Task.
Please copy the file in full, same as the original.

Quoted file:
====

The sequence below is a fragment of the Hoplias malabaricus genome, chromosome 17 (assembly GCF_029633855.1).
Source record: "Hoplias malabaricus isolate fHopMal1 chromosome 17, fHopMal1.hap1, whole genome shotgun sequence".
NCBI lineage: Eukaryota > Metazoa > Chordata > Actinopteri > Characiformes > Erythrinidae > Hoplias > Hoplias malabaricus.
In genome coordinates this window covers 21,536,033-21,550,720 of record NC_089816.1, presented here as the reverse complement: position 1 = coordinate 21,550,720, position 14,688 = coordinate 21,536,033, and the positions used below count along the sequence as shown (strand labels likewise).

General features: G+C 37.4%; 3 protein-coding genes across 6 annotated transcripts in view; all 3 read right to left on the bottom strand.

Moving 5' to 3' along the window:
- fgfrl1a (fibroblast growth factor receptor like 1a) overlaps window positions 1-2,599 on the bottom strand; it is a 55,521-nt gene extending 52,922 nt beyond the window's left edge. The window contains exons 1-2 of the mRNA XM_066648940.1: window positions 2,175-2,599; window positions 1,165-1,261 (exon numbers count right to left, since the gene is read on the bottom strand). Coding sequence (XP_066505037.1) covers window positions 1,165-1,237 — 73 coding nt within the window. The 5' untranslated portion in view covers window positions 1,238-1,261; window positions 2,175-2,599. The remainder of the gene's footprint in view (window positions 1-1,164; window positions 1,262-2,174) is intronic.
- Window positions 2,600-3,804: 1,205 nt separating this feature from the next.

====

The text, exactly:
The sequence below is a fragment of the Hoplias malabaricus genome, chromosome 17 (assembly GCF_029633855.1).
Source record: "Hoplias malabaricus isolate fHopMal1 chromosome 17, fHopMal1.hap1, whole genome shotgun sequence".
NCBI lineage: Eukaryota > Metazoa > Chordata > Actinopteri > Characiformes > Erythrinidae > Hoplias > Hoplias malabaricus.
In genome coordinates this window covers 21,536,033-21,550,720 of record NC_089816.1, presented here as the reverse complement: position 1 = coordinate 21,550,720, position 14,688 = coordinate 21,536,033, and the positions used below count along the sequence as shown (strand labels likewise).

General features: G+C 37.4%; 3 protein-coding genes across 6 annotated transcripts in view; all 3 read right to left on the bottom strand.

Moving 5' to 3' along the window:
- fgfrl1a (fibroblast growth factor receptor like 1a) overlaps window positions 1-2,599 on the bottom strand; it is a 55,521-nt gene extending 52,922 nt beyond the window's left edge. The window contains exons 1-2 of the mRNA XM_066648940.1: window positions 2,175-2,599; window positions 1,165-1,261 (exon numbers count right to left, since the gene is read on the bottom strand). Coding sequence (XP_066505037.1) covers window positions 1,165-1,237 — 73 coding nt within the window. The 5' untranslated portion in view covers window positions 1,238-1,261; window positions 2,175-2,599. The remainder of the gene's footprint in view (window positions 1-1,164; window positions 1,262-2,174) is intronic.
- Window positions 2,600-3,804: 1,205 nt separating this feature from the next.